1. Willingness to act against quackery

To the question as to whether parties will commit to sufficient funding for the Law Enforcement Unit (LEU) in the Department of Health, the ANC responded “The ANC strongly believes that Quackery is a danger to the healthcare system, and will do everything in its power, including making resources available to combat it.” We consider this to be a commitment from the ANC to ensure better funding for the LEU. We will monitor whether the ANC keeps to this commitment after the elections. Unfortunately, no other parties made such commitments and there seems to be a general lack of appreciation for the harm quackery does in the fight against HIV and TB and in our society more generally.

We are however glad to note general agreement on the need for the new South African Health Products Regulatory Authority (the replacement of the Medicines Control Council) to be independent and run by suitably qualified persons. Again, we will be watching closely to make sure this happens.

  1. Commitment to increased cervical cancer screening

We note broad agreement among the parties regarding the need for better access to cervical cancer screening and greater awareness of the importance of screening. We note important strides taken by the ANC nationally and the DA in the Western Cape in providing cervical cancer screening services and HPV vaccination to young girls. We do however encourage parties to be much more ambitious in providing screening and ensuring all women understand the need for screening.

The TAC will monitor the availability of cervical cancer screening and HPV vaccination in the coming years.

  1. Provision of sex education and condoms in schools

To the question as to whether parties support the provision of comprehensive sex education and condoms in schools, the DA, Patriotic Alliance and Pan Africanist Movement all answered “yes”. We will hold these parties to this positive response.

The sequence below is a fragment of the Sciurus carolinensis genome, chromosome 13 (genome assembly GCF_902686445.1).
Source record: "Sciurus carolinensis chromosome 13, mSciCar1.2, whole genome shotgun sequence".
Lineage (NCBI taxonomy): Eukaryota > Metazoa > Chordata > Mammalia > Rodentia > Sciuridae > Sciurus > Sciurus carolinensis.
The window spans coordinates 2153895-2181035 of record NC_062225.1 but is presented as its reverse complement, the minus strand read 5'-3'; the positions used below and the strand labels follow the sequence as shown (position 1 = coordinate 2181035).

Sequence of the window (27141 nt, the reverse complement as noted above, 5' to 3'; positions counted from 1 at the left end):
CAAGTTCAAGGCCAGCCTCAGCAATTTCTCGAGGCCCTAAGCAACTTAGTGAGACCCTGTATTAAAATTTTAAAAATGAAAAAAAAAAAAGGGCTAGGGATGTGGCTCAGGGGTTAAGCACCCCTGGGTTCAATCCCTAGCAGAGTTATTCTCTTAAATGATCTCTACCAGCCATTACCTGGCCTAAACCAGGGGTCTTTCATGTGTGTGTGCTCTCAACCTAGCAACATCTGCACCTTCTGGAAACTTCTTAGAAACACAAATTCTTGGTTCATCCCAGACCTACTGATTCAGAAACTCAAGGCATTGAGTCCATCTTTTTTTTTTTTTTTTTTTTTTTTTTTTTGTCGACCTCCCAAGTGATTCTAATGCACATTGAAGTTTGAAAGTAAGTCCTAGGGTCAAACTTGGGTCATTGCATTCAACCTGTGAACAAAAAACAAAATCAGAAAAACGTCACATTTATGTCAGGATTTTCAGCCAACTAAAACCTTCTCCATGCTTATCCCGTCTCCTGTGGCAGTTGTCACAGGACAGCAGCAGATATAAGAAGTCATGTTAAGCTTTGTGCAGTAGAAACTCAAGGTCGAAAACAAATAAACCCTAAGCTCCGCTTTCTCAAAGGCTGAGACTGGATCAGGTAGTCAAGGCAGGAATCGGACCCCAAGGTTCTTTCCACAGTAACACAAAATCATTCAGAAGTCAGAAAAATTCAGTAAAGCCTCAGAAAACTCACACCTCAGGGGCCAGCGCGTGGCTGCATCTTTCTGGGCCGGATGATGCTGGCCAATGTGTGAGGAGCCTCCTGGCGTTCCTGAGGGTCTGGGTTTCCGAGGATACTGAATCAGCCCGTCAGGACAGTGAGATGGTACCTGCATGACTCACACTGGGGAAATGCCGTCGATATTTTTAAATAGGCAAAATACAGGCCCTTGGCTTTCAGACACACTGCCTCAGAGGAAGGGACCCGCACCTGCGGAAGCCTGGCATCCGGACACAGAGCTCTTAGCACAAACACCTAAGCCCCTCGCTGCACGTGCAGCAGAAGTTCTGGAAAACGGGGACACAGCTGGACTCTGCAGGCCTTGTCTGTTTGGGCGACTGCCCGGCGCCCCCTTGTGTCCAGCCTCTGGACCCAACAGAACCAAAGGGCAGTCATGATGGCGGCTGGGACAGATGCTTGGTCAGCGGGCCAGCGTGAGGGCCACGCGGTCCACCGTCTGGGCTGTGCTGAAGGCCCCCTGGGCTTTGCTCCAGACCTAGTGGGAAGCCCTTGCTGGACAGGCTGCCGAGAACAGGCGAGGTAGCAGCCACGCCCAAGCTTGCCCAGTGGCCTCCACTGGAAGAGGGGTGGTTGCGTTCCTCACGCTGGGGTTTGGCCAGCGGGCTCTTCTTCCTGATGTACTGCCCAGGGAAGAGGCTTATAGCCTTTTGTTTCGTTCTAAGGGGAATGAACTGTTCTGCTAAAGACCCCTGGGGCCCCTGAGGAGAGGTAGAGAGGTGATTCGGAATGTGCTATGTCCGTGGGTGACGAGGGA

We are disappointed that the ANC did not commit to providing condoms in schools, but indicated that while some teens would access condoms at school, others would have to go to clinics. The FF+ and the ACDP opposed the provision of condoms in schools.

We believe there is a legal duty to make condoms and appropriate sex and life-skills education available in schools. Failure to do so violates children’s rights and places them at a higher risk of HIV, STIs and pregnancy. The Human Sciences Research Council (HSRC) recently estimated that a quarter of all new HIV infections occur in females aged 15 to 24. In order to help teens take responsibility for their own health, condoms must be made easily available. Expecting teens to go to clinics to get condoms is unrealistic. Similarly, expecting teens not to have sex is also not realistic and certainly not a pragmatic or a responsible policy position.

We commend the DA, PA and PAM for taking a principled stance on this issue.

  1.    Support for and commitment to National Health Insurance

While the ANC provides a very good response in this section, delays in the implementation of NHI and delays in the development of key policy documents are of concern and bring into question the ANC’s true commitment to NHI. We will therefore have to wait and see how committed the ANC really is to implementing an NHI system that makes a real difference in our lives. We are however encouraged by the clear statement that, “The ANC strongly believes in the reasonable regulation by law, of medicine prices and of private health facilities and services.” We encourage the ANC to push on with National Health Insurance as an urgent priority.